“I could always tell when an organisation was in good shape. I could tell because the manager of the organisation would always be talking about how great the people in the organisation were. If the manager was talking about anything other than how great people in the organisation were, I knew that the organisation was in bad shape. The way to manage an organisation successfully is to manage it in such a way that you can be proud of the people with whom you are working. You have to find a way to interact with the people with whom you are working in a way that makes you proud of them.
One must have a mind of winter
To regard the frost and the boughs
Of the pine-trees crusted with snow;
My cousin, Helen, told me a good story about her granddaughter, Scarlet.
Scarlet is eight years old and an extraordinary child. People gasp at her beauty, and she has phenomenal poise and confidence. When I was remarking on it, as everyone does, Helen told me about an incident that occurred when Scarlet was four.
You are invited as my guest this Wednesday evening to the final session of my Sex and Intimacy seminar with Landmark. The magnificent Anne-Marie Brown is leading the guest event. She’s led to over 10,000 people and is a master at putting people at ease and hearing their greatness. You’ve never been listened until you’ve been listened by Anne-Marie.
Steven McCabe is making magic again …
Originally posted on poemimage:
Come said the Muse,
Sing me a song no poet yet has chanted,
Sing me the universal.
In this broad earth of ours,
Amid the measureless grossness and the slag,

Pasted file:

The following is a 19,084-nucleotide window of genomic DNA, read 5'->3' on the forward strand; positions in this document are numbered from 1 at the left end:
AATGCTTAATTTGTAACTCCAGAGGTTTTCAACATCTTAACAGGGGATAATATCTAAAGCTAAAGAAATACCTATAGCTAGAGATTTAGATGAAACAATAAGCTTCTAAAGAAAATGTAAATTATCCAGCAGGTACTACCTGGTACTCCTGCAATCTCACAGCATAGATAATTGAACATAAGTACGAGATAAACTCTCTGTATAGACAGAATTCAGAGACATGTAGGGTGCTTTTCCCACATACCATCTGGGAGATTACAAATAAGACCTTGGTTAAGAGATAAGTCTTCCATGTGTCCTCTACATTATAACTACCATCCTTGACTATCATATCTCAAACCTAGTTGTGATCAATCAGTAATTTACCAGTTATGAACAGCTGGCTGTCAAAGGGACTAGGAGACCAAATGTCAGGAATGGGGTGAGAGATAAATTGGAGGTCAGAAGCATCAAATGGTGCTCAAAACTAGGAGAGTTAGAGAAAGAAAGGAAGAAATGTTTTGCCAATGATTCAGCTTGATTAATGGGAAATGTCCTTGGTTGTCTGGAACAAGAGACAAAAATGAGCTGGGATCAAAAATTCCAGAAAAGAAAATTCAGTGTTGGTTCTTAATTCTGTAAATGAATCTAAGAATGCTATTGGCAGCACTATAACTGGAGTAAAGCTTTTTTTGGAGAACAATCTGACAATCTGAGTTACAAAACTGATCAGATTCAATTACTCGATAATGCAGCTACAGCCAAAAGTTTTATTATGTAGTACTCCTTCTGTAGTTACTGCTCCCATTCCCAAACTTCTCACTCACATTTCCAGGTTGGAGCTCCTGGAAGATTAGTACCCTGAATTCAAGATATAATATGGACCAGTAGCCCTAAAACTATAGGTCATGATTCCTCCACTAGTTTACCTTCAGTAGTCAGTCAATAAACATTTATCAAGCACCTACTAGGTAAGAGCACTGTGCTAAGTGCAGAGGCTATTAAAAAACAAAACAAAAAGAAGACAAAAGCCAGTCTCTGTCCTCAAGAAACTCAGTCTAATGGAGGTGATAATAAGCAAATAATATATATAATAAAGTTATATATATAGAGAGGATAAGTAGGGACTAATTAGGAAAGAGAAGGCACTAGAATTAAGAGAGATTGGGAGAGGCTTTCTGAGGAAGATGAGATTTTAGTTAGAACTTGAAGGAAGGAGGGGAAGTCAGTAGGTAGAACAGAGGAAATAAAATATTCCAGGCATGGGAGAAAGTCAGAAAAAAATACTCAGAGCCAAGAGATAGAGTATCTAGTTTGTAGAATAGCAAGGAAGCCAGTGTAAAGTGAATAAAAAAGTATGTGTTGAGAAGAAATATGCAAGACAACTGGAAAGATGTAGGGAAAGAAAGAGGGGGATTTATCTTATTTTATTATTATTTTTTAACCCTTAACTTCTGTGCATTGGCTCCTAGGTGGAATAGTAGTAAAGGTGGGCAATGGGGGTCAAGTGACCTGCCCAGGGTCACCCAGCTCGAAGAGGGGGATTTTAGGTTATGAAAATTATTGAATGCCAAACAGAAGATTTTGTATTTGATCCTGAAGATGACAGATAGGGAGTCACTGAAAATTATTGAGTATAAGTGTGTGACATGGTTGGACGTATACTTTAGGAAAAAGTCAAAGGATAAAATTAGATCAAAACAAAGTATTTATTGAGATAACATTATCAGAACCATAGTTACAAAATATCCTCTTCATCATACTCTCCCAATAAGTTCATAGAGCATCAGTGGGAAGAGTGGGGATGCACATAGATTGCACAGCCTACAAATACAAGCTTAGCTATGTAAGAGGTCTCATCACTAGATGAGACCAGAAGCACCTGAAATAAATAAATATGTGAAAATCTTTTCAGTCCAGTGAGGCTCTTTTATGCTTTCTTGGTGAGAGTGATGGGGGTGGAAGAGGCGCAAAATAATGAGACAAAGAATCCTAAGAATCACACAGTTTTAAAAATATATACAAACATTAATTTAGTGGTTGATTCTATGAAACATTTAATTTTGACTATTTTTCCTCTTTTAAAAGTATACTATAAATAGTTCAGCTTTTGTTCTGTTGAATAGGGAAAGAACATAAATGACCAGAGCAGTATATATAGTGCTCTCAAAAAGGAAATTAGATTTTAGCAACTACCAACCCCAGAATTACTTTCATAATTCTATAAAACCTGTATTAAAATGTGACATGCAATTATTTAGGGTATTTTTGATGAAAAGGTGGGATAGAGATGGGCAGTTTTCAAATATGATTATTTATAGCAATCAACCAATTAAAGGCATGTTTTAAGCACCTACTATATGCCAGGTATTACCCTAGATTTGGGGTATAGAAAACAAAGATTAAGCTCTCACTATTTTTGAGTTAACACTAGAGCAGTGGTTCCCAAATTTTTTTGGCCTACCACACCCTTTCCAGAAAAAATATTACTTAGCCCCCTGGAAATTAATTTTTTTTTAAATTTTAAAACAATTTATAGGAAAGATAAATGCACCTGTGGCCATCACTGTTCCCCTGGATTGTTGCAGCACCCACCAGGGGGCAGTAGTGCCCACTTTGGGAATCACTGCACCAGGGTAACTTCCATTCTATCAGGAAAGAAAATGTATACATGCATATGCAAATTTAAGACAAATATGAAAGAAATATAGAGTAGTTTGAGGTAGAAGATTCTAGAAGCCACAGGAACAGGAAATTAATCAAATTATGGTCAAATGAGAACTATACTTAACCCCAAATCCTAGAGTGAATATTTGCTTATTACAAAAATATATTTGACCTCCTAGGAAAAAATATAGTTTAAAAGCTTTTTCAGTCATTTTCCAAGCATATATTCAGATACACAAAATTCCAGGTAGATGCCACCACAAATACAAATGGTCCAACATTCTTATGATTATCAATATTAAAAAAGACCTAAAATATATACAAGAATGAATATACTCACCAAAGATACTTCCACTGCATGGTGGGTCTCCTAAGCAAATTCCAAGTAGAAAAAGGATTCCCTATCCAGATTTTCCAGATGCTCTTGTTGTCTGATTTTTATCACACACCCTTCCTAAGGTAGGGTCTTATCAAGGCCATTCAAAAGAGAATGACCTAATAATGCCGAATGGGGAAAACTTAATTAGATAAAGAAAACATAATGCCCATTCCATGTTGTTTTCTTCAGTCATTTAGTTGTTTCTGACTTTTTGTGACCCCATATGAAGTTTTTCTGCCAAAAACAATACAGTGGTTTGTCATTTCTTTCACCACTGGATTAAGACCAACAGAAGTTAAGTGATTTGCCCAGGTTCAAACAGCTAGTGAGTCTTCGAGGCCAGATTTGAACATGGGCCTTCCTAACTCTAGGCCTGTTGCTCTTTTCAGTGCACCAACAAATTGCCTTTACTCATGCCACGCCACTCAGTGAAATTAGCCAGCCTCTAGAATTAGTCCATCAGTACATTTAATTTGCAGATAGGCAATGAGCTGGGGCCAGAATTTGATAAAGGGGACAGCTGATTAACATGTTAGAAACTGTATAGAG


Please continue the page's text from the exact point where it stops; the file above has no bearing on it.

Enclosed and safe within its central heart,
Nestles the seed perfection.
By every life a share or more or less,
None born but it is born, conceal’d or unconceal’d the seed is waiting.
Lo! keen-eyed towering science,
As from tall peaks the modern overlooking,
Successive absolute fiats issuing.
Yet again, lo! the soul, above all science,
For it has history gather’d like husks around the globe,
For it the entire star-myriads roll through the sky.
In spiral routes by long detours,
(As a much-tacking ship upon the sea,)
For it the partial to the permanent flowing,
For it the real to the ideal tends.
For it the…
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The years leading up to 1891 were very good ones for Melbourne. The gold rush of the 1850s had seen people flock to the city from all over the world. For a time, it was the second-largest city in the British Empire, after London, and one of the wealthiest. Even now, 120 years later, you can see gold in suburban streets such as this one above, a street in Clifton Hill.
Be the person your dog thinks you are.
~ Sign seen in Sydney last week.
When I was 62, I was like most other people. I thought it was pretty much over; the good stuff was behind me and ahead was just a long decline. Then I did the Landmark Forum, and everything’s been different.
So says my Landmark buddy, C. Now, two years later, C is completely rewriting what it is to be a 64-year-old woman.
When you’re authentically for another, you get taken care of too.
~ Marcelle Bernard, Landmark Communication Course leader